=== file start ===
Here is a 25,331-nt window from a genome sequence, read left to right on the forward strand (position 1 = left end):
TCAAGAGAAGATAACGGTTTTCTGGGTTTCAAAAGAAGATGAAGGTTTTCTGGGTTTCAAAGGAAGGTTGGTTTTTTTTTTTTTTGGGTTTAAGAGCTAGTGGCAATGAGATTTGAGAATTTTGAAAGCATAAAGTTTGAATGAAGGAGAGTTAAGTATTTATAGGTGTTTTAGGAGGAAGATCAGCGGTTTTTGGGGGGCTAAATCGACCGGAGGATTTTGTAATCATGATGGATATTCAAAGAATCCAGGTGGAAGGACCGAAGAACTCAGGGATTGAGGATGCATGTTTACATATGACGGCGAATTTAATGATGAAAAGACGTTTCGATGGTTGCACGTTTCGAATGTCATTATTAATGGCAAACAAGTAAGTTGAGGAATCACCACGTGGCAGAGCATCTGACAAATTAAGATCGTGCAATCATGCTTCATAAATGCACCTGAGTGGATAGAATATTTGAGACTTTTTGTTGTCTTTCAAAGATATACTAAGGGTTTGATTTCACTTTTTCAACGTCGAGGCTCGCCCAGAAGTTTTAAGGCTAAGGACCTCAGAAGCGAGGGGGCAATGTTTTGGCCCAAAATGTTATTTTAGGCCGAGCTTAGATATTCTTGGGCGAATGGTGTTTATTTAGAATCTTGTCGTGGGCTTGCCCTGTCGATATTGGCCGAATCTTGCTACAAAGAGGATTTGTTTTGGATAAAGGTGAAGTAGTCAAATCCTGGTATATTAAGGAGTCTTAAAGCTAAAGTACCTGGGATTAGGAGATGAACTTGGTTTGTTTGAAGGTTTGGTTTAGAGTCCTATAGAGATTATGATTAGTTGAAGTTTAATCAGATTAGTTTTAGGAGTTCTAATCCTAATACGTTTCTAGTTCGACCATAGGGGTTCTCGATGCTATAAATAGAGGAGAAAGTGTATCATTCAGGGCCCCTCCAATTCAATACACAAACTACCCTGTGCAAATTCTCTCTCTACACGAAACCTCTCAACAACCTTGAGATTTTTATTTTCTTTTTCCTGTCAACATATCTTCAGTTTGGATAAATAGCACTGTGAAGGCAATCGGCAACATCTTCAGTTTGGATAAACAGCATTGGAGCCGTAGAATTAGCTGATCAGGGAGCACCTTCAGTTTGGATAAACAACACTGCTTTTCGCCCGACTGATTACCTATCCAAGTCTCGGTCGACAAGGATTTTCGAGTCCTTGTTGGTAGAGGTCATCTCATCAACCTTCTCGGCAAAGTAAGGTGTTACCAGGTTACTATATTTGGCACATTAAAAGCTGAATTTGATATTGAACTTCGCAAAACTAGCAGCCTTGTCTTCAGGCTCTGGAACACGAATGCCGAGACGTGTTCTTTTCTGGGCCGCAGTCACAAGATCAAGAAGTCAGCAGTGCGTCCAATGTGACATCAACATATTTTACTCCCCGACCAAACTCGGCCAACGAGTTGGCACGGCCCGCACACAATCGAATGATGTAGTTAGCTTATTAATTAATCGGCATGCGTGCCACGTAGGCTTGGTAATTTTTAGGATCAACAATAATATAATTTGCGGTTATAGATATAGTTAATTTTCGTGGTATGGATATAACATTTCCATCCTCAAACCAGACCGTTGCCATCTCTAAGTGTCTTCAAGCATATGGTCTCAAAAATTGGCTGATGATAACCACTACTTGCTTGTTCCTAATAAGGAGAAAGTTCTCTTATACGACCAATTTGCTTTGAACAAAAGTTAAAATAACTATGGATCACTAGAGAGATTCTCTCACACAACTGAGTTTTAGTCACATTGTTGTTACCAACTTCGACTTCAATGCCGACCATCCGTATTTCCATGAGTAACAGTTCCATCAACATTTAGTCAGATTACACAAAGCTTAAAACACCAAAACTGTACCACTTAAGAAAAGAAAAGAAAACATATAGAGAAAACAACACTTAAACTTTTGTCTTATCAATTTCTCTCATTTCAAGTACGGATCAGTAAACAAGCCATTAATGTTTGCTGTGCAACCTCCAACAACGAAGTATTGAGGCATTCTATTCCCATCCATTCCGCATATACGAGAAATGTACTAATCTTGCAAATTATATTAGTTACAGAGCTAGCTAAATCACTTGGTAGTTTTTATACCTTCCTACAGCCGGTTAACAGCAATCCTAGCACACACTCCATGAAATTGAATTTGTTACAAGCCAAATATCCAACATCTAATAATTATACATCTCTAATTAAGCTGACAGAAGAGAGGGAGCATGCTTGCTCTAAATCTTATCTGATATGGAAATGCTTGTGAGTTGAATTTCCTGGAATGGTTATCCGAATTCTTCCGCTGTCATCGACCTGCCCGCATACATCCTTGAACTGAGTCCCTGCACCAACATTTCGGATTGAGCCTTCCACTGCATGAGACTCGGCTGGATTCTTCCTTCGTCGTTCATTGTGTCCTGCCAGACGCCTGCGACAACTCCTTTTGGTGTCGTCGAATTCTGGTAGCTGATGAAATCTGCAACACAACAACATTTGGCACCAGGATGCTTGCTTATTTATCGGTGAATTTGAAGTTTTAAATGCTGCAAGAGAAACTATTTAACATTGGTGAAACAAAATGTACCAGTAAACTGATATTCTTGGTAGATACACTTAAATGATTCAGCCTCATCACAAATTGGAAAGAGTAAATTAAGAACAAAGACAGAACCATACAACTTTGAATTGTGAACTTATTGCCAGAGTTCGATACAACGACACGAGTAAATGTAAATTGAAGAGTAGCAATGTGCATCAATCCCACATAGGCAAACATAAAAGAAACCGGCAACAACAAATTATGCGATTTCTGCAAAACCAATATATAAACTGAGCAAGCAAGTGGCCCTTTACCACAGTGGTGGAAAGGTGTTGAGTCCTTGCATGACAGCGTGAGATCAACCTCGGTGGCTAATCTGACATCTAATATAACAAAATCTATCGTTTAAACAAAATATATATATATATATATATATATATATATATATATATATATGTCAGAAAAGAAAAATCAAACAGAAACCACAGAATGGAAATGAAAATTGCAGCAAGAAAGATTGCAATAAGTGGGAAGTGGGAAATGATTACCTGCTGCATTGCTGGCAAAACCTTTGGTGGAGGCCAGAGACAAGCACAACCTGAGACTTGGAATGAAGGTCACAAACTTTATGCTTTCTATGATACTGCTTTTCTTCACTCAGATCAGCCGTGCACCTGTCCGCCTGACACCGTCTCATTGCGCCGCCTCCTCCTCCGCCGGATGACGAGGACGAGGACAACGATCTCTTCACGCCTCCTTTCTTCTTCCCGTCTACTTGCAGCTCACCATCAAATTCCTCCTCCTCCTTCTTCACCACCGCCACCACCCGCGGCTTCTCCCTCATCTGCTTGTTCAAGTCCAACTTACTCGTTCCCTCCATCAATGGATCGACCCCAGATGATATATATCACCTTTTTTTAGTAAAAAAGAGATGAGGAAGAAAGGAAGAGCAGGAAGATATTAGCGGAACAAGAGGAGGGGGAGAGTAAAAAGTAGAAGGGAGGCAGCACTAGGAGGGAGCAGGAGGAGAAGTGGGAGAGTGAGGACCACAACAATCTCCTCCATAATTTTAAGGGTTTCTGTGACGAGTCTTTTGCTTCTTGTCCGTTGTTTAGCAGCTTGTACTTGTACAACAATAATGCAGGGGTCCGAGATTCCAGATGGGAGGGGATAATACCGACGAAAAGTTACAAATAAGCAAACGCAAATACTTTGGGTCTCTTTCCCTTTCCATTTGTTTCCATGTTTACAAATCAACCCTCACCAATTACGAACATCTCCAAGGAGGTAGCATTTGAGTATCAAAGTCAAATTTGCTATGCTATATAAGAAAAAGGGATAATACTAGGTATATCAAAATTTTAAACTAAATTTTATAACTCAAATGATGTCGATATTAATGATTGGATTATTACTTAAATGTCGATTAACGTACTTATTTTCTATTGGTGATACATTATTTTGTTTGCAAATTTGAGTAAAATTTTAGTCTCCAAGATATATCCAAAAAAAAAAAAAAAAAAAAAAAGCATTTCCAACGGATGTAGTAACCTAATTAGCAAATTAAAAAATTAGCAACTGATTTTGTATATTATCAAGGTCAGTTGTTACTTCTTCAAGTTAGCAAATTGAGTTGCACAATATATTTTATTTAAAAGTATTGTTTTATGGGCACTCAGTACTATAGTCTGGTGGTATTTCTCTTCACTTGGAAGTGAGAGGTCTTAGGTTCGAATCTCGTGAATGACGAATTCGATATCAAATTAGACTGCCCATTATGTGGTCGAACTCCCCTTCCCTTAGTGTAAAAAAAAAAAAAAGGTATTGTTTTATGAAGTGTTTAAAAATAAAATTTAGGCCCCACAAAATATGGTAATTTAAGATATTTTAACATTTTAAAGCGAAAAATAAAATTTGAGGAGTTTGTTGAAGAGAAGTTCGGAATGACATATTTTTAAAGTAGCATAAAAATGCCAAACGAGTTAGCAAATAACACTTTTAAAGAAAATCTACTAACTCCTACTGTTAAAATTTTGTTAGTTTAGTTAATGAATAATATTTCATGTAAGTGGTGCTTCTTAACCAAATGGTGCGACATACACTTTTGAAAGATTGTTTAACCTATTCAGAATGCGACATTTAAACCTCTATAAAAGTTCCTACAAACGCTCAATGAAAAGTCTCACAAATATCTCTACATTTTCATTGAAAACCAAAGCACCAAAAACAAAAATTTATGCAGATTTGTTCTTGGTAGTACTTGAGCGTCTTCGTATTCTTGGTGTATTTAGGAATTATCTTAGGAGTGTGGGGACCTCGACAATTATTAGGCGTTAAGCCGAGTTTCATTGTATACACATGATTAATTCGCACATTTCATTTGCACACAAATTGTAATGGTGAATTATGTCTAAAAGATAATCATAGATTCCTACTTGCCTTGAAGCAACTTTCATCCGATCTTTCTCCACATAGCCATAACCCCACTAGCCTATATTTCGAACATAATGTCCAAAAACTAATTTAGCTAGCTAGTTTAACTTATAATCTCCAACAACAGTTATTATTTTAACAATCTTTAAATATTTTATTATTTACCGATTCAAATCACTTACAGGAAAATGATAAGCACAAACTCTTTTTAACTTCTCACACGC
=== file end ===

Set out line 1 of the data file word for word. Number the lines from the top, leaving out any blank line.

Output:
Here is a 25,331-nt window from a genome sequence, read left to right on the forward strand (position 1 = left end):